Researchers at McMaster University have discovered that 10″ of high-intensity interval training has health benefits similar to 50″ of moderate cardio exercise. The method of exercise used in the study has always been part of the Ving Tsun Kung Fu system of training.
The study found that 10 minute sessions that included short bursts of intense exercise (30 seconds) followed by longer periods (two minutes) of low-intensity ‘recovery’ exercise has cardiovascular benefits similar to 50 minute exercise sessions with the heart rate kept at about 70% of the average maximum rate. In the paper this type of exercise is referred to as ‘sprint interval training’ (SIT), but others call it ‘high-intensity interval training’ (HIIT). The study was published in the journal PLOS One, and the findings are summarized here by KurzweilAI.net, along with a video interview, the article’s abstract and a link to the original. See here for Google Scholar search results on HIIT – there is a growing body of research documenting the health benefits.
HIIT is part of the Ving Tsun Kung Fu system, as taught in the Moy Tung lineage of the Moy Yat Kung Fu family. The system includes this type of exercise because it’s useful in developing skill in martial arts, i.e. training to do physical combat with the body (hands, feet, etc), short swords and long poles. Developing the highest level of physical fitness is part of the process of preparing for success in battles and wars.
The Ving Tsun Kung Fu system was designed to train participants to be able to fight for hours on battlefields in feudal China, against numerous opponents, dispatching all comers, regardless of their techniques or hand-held non-fire weapons. Ving Tsun trains for overkill, so you’re able to dominate any opponent and prevail in the worst circumstances.
In the Moy Tung lineage, we do very powerful training in ways that are relaxed and low-intensity, but we also train exercises with high intensity, in ways that make the heart and lungs work at your own personal maximum. You take rest breaks when you need them, and resume exercise when your body is ready.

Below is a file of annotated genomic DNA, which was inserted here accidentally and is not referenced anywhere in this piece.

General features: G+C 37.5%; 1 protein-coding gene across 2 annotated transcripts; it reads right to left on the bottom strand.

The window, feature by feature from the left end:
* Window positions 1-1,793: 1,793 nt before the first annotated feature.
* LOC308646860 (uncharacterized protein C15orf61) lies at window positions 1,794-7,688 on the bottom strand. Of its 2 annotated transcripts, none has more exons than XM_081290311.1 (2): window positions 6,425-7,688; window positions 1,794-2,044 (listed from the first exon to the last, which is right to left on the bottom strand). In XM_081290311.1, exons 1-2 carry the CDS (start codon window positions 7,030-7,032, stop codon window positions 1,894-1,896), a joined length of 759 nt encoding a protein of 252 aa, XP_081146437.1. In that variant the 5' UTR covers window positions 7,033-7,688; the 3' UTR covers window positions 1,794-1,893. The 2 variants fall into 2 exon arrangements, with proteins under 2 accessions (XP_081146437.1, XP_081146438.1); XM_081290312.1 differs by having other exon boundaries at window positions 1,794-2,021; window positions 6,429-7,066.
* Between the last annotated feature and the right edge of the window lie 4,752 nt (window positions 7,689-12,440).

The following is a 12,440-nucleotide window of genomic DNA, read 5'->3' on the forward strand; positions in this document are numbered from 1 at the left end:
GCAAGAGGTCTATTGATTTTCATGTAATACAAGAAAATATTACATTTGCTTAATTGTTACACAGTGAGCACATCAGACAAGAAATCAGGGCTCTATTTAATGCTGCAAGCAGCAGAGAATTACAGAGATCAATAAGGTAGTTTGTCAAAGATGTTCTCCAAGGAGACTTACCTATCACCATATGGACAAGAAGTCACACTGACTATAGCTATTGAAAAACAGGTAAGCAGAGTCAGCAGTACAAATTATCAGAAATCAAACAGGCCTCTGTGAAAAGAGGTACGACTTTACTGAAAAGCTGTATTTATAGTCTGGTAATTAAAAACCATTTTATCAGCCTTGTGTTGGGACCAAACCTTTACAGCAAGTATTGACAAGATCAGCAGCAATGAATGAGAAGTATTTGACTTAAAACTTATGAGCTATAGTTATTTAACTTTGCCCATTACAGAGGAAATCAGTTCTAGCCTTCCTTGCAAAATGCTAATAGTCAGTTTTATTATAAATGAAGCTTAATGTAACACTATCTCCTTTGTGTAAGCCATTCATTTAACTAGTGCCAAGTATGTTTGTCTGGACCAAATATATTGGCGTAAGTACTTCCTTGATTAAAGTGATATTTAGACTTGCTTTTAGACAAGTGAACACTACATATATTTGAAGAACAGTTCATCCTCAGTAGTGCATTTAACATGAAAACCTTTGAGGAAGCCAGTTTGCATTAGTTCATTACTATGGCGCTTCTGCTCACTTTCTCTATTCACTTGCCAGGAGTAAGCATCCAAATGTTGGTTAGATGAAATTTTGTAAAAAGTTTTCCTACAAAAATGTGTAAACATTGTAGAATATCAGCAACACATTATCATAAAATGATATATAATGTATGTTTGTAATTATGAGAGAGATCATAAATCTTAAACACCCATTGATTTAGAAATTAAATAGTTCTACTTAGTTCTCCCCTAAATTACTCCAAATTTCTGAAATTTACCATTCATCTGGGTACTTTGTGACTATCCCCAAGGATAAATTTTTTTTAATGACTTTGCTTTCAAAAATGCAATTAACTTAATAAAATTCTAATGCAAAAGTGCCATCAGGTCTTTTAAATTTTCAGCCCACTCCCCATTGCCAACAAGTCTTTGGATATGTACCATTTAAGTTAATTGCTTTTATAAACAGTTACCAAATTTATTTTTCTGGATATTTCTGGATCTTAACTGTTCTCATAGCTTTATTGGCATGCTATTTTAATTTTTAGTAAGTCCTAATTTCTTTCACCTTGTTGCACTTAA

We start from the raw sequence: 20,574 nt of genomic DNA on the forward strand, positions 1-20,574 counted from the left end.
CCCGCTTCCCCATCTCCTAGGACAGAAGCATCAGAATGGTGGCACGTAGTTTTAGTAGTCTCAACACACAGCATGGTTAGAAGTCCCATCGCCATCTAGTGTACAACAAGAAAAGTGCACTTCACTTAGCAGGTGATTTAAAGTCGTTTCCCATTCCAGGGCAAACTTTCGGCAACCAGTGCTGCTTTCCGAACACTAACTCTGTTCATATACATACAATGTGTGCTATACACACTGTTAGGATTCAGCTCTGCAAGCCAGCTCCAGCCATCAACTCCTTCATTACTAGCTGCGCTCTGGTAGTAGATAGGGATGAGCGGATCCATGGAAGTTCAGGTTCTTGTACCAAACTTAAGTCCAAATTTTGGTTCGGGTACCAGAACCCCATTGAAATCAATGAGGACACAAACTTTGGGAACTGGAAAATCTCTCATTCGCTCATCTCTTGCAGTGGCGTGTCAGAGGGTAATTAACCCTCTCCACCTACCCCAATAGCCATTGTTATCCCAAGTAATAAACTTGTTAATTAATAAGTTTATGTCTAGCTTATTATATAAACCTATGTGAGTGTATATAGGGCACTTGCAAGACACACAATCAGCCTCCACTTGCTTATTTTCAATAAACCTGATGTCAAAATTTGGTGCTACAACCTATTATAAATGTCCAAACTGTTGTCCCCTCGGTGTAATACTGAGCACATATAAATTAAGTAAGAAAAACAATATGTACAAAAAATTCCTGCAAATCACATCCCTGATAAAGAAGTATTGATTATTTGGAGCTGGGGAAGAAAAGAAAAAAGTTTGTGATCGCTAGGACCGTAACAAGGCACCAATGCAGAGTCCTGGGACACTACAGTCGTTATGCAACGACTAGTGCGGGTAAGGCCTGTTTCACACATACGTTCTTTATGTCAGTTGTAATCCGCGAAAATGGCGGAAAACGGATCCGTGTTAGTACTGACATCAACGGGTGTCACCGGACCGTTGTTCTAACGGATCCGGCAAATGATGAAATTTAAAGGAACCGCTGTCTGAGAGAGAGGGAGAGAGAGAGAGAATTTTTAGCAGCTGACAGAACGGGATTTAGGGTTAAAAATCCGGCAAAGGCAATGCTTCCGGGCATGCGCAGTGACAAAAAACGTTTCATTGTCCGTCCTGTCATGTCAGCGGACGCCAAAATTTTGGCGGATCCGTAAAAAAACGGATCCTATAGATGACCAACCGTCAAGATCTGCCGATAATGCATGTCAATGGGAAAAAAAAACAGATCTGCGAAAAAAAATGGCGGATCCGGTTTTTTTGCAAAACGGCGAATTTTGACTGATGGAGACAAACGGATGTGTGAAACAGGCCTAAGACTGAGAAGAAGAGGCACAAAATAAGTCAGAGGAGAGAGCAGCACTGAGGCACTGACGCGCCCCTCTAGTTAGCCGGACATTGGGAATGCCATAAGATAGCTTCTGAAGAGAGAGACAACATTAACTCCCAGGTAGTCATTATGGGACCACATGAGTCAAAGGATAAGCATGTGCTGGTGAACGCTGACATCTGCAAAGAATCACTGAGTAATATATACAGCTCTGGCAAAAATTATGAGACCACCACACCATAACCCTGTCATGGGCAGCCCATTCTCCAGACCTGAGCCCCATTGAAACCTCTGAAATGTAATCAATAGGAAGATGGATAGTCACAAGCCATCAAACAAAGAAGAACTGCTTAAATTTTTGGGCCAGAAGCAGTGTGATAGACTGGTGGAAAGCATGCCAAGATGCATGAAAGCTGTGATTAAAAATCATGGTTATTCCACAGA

Each time we do this, we improve the health, strength and function of the heart and lungs, so that with more training and appropriate rest, over time you are able to do far greater work with much less effort. And when you do fully exert yourself, you are able to do so with great power and efficiency.
Ving Tsun Kung Fu is not just cardiovascular training, though – the system includes many different types of exercise, all of which improve health and fitness while developing high-level fighting skill. Moy Tung Ving Tsun training improves function in all the basic domains of physical fitness – speed, power, strength, stamina, coordination and balance, in addition to developing a powerful, relaxed energy that Western science doesn’t understand. Everything in Ving Tsun makes the whole body and all its parts stronger and more functional – heart and lungs, and all the other muscles and organs – even your bones and brain.
Following is a list of some exercises in Moy Tung Ving Tsun Kung Fu that involve HIIT, or that can be practiced that way. It may be that even the foundation form, Siu Nim Tao – worked hard yet relaxed with good form and deep, slow breathing – yields these benefits, as Siu Nim Tao trains the body and mind to do more work with less energy. And, simply focusing intensely on ideal form and detail in any Ving Tsun Kung Fu form or conditioning drill, including two-person exercises, relaxing and engaging the mind and muscles the Ving Tsun way, rather than simply using a lot of energy and strength, is hard work. Anyone who’s broken a sweat doing Siu Nim Tao knows this.
Solo – forms and conditioning drills
- Chum Kiu
- Biu Je
- Muk Yan Jong
- Jin Choi
- Biu Kwan
- Luk Dim Poon Kwan
- Bot Jom Doa
- Speed strikes and kicks, any technique or drill combo
- Walking kicks, with or without strikes and other exercise modifications
- Running in front, back and side horse stances, with or without strikes and other exercise modifications
- Shifting, with or without strikes and other exercise modifications
- Kwai Shat, with or without strikes and other exercise modifications
- Toi Ma
- Chung Chi Sao
- Chum Kiu Sao
- My San Jong
- Chung Chi Gerk
- Chi Kwan